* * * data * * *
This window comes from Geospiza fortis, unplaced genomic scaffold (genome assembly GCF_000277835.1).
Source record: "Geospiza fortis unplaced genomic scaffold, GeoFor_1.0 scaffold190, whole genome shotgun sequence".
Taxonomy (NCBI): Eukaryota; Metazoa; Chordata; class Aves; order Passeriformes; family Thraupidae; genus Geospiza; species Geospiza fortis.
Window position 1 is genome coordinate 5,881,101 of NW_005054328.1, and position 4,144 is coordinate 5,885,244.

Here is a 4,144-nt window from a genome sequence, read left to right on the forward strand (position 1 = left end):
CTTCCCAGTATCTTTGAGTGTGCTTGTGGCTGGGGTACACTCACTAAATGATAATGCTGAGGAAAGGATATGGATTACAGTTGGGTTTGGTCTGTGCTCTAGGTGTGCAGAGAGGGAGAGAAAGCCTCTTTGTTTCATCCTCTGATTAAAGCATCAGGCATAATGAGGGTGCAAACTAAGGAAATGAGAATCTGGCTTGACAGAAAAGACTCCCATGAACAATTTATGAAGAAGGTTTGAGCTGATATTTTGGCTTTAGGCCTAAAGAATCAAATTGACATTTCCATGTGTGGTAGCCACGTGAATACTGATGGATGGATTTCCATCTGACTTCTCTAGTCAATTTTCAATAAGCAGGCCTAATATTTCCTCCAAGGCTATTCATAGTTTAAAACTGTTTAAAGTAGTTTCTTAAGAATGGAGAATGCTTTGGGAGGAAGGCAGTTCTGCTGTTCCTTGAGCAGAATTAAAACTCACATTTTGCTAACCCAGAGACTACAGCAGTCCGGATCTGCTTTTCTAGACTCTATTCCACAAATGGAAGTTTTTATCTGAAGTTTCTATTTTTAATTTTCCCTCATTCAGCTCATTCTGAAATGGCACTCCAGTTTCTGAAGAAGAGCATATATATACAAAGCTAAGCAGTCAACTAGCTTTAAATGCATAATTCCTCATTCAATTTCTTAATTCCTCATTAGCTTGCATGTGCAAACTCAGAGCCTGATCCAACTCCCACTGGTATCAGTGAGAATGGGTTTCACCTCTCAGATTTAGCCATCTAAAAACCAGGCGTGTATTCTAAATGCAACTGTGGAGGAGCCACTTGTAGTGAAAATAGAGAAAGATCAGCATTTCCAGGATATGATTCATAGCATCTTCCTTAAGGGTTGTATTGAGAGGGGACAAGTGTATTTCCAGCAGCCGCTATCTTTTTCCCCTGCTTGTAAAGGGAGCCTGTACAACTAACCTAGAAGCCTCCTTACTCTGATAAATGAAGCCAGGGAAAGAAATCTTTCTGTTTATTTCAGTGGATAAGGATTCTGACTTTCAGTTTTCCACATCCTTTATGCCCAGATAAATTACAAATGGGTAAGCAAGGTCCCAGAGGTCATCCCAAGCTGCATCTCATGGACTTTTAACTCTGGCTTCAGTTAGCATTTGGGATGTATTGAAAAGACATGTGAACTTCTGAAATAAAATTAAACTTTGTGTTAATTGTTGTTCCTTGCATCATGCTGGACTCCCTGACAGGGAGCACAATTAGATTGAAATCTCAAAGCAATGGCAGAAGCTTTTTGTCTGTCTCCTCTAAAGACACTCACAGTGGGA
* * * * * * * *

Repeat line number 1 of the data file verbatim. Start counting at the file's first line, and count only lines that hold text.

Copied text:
This window comes from Geospiza fortis, unplaced genomic scaffold (genome assembly GCF_000277835.1).